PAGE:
What is the difference in const-correctness between C and C++?

In addition to the differences you cite, and the library differences that
Steve Jessop mentions,

char* p1;
char const* const* p2 = &p1;

is legal in C++, but not in C. Historically, this is because C
originally allowed:

char* p1;
char const** p2 = &p1;

Shortly before the standard was adopted, someone realized that this
punched a hole in const safety (since *p2 can now be assigned a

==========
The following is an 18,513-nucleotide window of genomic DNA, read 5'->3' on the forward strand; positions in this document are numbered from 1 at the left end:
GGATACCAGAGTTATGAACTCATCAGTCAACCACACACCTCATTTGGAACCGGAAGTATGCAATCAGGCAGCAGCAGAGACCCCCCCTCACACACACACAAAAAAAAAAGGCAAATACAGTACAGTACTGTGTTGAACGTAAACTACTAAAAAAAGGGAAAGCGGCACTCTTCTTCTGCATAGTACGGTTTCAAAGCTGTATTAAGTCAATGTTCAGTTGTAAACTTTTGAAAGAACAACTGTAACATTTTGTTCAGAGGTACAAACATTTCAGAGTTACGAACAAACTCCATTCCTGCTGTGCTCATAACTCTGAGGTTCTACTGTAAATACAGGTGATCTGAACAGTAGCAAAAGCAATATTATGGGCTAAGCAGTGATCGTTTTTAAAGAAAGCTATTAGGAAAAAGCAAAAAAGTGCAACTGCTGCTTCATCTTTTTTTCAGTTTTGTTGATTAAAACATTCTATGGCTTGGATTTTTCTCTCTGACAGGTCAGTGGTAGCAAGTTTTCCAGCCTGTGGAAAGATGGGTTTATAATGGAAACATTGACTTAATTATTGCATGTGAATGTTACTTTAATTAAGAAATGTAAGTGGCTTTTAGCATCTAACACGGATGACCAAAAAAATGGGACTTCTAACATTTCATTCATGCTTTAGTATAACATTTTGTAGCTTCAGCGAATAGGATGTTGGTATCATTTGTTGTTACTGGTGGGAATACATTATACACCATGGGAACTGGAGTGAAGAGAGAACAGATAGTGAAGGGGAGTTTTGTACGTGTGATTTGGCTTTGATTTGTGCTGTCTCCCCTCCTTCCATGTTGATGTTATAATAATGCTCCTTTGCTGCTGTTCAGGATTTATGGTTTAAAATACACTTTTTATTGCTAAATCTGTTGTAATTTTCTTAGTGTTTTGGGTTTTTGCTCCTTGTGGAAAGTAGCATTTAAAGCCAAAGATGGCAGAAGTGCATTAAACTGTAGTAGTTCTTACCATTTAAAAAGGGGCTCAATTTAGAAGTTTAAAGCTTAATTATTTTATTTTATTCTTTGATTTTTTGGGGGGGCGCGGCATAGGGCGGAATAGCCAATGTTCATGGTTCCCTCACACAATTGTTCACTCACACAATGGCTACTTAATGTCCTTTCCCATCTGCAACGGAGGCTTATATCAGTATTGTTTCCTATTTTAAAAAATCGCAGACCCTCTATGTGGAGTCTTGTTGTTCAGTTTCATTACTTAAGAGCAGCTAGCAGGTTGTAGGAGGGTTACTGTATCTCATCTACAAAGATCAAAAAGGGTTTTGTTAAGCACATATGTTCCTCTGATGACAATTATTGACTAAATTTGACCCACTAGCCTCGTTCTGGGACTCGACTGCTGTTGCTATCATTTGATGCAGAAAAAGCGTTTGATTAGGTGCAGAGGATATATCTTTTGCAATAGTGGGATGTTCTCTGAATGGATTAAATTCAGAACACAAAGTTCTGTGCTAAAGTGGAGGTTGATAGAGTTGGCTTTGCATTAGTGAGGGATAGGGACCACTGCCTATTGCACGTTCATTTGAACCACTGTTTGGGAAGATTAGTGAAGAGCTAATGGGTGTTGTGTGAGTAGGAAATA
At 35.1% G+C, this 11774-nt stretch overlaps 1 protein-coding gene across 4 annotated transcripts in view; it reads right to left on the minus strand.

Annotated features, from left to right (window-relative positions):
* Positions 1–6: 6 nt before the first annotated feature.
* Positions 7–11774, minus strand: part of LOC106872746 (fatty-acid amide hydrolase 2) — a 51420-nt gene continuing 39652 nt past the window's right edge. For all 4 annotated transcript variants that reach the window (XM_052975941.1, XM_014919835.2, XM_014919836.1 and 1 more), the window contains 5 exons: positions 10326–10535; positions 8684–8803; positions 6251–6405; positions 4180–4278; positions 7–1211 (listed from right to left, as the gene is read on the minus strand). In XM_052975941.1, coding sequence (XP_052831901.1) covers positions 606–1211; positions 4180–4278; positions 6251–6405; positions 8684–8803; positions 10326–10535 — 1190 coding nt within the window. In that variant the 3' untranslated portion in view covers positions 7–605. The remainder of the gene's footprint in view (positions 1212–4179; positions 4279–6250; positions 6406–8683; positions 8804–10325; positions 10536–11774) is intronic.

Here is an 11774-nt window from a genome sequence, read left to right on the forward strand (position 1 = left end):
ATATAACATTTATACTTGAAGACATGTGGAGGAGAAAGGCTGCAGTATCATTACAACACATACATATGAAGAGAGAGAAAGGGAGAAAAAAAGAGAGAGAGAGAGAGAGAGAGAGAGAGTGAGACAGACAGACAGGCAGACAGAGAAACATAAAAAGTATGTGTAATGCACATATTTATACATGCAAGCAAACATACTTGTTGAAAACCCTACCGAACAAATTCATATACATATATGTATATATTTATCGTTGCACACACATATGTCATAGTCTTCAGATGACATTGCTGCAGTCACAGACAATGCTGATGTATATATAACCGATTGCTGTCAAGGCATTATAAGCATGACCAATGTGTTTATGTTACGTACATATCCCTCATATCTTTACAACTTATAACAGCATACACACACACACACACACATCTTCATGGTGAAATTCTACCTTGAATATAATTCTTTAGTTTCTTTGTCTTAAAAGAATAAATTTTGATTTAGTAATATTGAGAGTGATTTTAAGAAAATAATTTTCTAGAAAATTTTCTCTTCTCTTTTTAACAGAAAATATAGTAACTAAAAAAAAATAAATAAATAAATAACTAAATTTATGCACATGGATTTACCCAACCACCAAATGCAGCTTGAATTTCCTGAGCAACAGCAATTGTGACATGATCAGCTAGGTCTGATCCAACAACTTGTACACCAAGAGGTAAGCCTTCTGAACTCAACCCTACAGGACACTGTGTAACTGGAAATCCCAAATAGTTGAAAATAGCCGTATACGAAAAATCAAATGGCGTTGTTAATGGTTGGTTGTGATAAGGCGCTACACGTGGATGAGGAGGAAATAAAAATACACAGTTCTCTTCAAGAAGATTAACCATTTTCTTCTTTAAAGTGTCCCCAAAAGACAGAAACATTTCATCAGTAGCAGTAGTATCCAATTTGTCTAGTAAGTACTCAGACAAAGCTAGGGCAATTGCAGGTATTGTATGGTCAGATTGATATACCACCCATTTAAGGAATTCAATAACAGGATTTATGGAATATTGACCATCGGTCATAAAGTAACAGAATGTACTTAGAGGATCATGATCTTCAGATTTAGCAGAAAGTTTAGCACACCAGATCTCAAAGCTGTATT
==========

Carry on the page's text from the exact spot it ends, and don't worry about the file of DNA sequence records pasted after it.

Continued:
char const*, which results in p1 being assigned a char const*); with
no real time to analyse the problem in depth, the C committee banned any
additional const other than top level const. (I.e. &p1 can be
assigned to a char ** or a char **const, but not to a char const**
nor a char const* const*.) The C++ committee did the further
analysis, realized that the problem was only present when a const
level was followed by a non-const level, and worked out the necessary
wording. (See ยง4.4/4 in the standard.)

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